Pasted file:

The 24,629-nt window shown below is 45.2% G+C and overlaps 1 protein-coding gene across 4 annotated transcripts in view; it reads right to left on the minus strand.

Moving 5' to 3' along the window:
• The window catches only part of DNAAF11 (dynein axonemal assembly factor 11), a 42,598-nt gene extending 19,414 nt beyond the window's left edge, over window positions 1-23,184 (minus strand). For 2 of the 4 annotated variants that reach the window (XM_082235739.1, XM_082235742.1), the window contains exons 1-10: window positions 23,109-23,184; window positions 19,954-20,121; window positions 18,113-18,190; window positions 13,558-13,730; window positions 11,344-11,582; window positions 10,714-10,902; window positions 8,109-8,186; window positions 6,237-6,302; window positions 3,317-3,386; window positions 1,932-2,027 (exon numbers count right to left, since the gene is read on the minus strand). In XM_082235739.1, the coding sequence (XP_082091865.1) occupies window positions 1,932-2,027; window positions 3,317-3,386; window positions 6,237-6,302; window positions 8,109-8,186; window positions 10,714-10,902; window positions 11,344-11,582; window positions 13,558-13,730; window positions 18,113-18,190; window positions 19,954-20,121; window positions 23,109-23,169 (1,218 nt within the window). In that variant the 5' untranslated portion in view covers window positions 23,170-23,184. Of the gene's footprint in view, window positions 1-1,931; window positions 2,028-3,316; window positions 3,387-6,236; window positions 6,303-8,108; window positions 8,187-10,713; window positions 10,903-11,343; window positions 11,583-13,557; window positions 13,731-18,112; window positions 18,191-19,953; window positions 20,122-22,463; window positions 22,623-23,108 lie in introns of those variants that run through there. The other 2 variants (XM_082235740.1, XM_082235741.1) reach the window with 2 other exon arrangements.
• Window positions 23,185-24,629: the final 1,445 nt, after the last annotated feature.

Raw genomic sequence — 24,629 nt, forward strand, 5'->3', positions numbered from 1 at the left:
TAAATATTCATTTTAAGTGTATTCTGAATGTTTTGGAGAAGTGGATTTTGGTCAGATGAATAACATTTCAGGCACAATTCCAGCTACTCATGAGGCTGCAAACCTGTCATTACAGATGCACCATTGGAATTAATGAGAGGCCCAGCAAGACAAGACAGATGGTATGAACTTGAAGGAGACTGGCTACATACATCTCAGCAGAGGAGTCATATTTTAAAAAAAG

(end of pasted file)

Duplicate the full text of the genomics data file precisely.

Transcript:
The 24,629-nt window shown below is 45.2% G+C and overlaps 1 protein-coding gene across 4 annotated transcripts in view; it reads right to left on the minus strand.

Moving 5' to 3' along the window:
• The window catches only part of DNAAF11 (dynein axonemal assembly factor 11), a 42,598-nt gene extending 19,414 nt beyond the window's left edge, over window positions 1-23,184 (minus strand). For 2 of the 4 annotated variants that reach the window (XM_082235739.1, XM_082235742.1), the window contains exons 1-10: window positions 23,109-23,184; window positions 19,954-20,121; window positions 18,113-18,190; window positions 13,558-13,730; window positions 11,344-11,582; window positions 10,714-10,902; window positions 8,109-8,186; window positions 6,237-6,302; window positions 3,317-3,386; window positions 1,932-2,027 (exon numbers count right to left, since the gene is read on the minus strand). In XM_082235739.1, the coding sequence (XP_082091865.1) occupies window positions 1,932-2,027; window positions 3,317-3,386; window positions 6,237-6,302; window positions 8,109-8,186; window positions 10,714-10,902; window positions 11,344-11,582; window positions 13,558-13,730; window positions 18,113-18,190; window positions 19,954-20,121; window positions 23,109-23,169 (1,218 nt within the window). In that variant the 5' untranslated portion in view covers window positions 23,170-23,184. Of the gene's footprint in view, window positions 1-1,931; window positions 2,028-3,316; window positions 3,387-6,236; window positions 6,303-8,108; window positions 8,187-10,713; window positions 10,903-11,343; window positions 11,583-13,557; window positions 13,731-18,112; window positions 18,191-19,953; window positions 20,122-22,463; window positions 22,623-23,108 lie in introns of those variants that run through there. The other 2 variants (XM_082235740.1, XM_082235741.1) reach the window with 2 other exon arrangements.
• Window positions 23,185-24,629: the final 1,445 nt, after the last annotated feature.

Raw genomic sequence — 24,629 nt, forward strand, 5'->3', positions numbered from 1 at the left:
TAAATATTCATTTTAAGTGTATTCTGAATGTTTTGGAGAAGTGGATTTTGGTCAGATGAATAACATTTCAGGCACAATTCCAGCTACTCATGAGGCTGCAAACCTGTCATTACAGATGCACCATTGGAATTAATGAGAGGCCCAGCAAGACAAGACAGATGGTATGAACTTGAAGGAGACTGGCTACATACATCTCAGCAGAGGAGTCATATTTTAAAAAAAG